This week focus was on the debt crisis. The start was positive thanks to some previous weekend events. German and French leaders pledged to present a plan for banks by the end of the month, which brought optimism to the markets. A hope that an action is coming and will be aimed at stabilizing the banking sector helped to keep positive sentiment for a couple of more days.
Besides that, Belgium, France and Luxembourg agreed a plan for (0,71 EUR, -5,06%). Moreover, Troika inspectors said that Greece will likely be able to get another tranche of international aid in early November. This should provide the Eurozone with some more time for implementing the plan for banks.
A solution for banking sector is now crucial for financial markets ‘sentiment. Although no details are out yet, it is nearly sure that involvement of the EFSF will be necessary. But this would not be possible unless the fund is enlarged and retooled. Slovakia was the last EMU member voting about the EFSF and it refused the expansion. Markets awaited the decision with worries, but in the end, negative reaction was not significant. Shortly after the first vote, Slovak politicians said they agreed on ratifying the EFSF bill. A part of the deal is also a preliminary election in March after the current government has fallen. Slovakia ratified the EFSF on Thursday, which was widely expected and the market reaction was, therefore, minimal.
The Eurozone is still seeking a way to push down sovereign debts and ensure stability at the same time. Private sector will bear a part of the losses. They must be big enough to relieve Greece and other troubled countries. But on the other hand, banking sector must withstand the losses, helped by new capital injections. The plan for banks should provide details about the concrete measures.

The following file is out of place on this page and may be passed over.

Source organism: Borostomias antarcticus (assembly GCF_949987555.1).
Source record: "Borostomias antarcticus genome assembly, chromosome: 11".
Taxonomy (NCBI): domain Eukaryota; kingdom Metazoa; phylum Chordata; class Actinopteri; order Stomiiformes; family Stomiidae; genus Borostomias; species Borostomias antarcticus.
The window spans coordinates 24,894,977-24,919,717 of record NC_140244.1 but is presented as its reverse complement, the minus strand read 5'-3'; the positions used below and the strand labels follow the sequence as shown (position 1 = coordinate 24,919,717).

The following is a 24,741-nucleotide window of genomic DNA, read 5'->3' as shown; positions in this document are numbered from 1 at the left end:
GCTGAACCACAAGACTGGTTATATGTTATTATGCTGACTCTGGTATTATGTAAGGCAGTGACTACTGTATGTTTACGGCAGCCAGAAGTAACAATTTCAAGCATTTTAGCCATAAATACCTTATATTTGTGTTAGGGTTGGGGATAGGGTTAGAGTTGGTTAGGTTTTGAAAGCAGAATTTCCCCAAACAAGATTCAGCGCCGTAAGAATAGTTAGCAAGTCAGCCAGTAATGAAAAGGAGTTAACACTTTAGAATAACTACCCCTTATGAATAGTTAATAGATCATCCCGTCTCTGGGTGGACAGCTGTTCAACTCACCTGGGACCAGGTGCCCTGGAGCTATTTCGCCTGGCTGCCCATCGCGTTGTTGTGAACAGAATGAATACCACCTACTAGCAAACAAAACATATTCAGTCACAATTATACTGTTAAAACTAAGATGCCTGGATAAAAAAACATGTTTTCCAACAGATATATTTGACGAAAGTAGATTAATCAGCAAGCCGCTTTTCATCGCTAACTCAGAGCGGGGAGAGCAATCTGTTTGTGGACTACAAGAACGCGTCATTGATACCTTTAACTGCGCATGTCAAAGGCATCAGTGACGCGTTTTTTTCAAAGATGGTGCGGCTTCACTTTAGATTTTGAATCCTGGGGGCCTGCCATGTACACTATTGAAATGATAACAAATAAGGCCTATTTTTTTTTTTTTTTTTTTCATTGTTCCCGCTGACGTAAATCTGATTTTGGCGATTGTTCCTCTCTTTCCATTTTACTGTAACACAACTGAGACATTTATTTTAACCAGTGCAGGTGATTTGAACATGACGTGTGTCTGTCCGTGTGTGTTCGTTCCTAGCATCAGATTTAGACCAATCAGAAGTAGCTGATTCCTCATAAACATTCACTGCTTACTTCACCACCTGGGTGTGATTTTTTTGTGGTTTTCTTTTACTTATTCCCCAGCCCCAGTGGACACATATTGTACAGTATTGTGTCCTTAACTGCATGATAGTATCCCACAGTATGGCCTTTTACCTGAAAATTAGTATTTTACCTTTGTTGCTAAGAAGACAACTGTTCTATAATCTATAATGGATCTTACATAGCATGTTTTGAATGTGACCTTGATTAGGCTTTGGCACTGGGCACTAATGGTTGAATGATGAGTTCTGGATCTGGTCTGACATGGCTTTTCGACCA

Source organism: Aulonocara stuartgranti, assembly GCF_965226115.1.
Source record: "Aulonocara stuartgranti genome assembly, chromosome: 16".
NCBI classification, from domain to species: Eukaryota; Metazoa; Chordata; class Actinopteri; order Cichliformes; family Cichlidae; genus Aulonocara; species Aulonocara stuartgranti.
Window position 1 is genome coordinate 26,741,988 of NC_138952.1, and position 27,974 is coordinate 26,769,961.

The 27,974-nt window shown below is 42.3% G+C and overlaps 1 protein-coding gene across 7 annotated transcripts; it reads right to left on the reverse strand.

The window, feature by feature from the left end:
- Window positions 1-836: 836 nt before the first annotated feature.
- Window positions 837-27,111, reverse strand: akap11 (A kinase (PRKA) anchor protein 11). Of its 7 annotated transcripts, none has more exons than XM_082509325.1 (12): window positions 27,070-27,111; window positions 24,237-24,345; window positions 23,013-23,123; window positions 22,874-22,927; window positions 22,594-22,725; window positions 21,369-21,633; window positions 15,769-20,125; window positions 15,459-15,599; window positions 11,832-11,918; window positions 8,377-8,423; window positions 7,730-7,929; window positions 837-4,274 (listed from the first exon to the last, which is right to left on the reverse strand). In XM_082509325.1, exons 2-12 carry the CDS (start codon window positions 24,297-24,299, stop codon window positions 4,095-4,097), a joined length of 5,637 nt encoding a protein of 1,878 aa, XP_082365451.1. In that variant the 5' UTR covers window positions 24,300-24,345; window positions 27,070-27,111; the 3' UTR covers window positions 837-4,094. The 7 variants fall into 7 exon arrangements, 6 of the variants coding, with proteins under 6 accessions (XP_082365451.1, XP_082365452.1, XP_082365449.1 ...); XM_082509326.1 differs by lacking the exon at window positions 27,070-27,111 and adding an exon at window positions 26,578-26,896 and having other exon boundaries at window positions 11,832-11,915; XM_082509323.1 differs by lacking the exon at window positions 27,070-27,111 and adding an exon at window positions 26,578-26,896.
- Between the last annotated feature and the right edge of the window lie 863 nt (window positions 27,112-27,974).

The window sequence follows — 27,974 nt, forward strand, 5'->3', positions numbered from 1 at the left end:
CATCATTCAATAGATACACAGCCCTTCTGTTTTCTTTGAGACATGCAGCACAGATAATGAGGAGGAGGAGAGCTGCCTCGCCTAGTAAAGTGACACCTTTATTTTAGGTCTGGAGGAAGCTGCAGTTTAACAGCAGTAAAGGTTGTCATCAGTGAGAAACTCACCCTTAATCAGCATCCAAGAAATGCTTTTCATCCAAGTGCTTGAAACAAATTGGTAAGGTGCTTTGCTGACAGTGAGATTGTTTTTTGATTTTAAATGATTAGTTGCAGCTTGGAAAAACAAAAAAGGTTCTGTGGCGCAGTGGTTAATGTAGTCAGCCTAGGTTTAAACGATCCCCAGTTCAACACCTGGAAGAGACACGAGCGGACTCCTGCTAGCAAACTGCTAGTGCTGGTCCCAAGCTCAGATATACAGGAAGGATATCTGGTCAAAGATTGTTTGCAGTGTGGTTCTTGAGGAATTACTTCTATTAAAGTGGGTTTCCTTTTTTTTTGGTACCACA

G-20 finance ministers meet to discuss rescue measures for the Eurozone. Boosting the IMF lending resources is at play and stance of the BRIC countries will be very important. Such a measure would obviously raise chance that the rescue plan will be successful and would drive the euro higher.
The ECB provides the banking sector with liquidity, extending its programs. It also still intervenes on the bond markets and buys Spanish, Italian and other debt. On the other hand, the ECB said it had already done its maximum and the fight against debt crisis was now up to politicians. Moreover, the central bankers still oppose the involvement of private investors.
Overall, this week markets have been quite optimistic about the solution. Stocks went up and so did the euro that continues above the 1.38 mark. But the influence on the CE currencies was not very strong. The koruna has only slightly strengthened compared with last week.
Czech inflation came out close to estimates and has not changed the view on interest rates. Unemployment was slightly lower than expected but it is a lagging indicator that does not hint on economic prospects. The current account brought a disappointment as it showed one of the largest monthly gaps. It was due to a big dividend outflow and a deficit on trade balance. This figure had a negative impact on the koruna. (2601 GBp, -0,31%) week Czech PPI is scheduled; it should be neutral for the market.
Focus will be still on news about the EMU debt crisis – any obstacle on the way to solution for banks would be negative. There are also some interesting data on the program: soft indicators from the US industry, the German ZEW and Ifo indices and also a couple of Chinese figures including the 3Q GDP.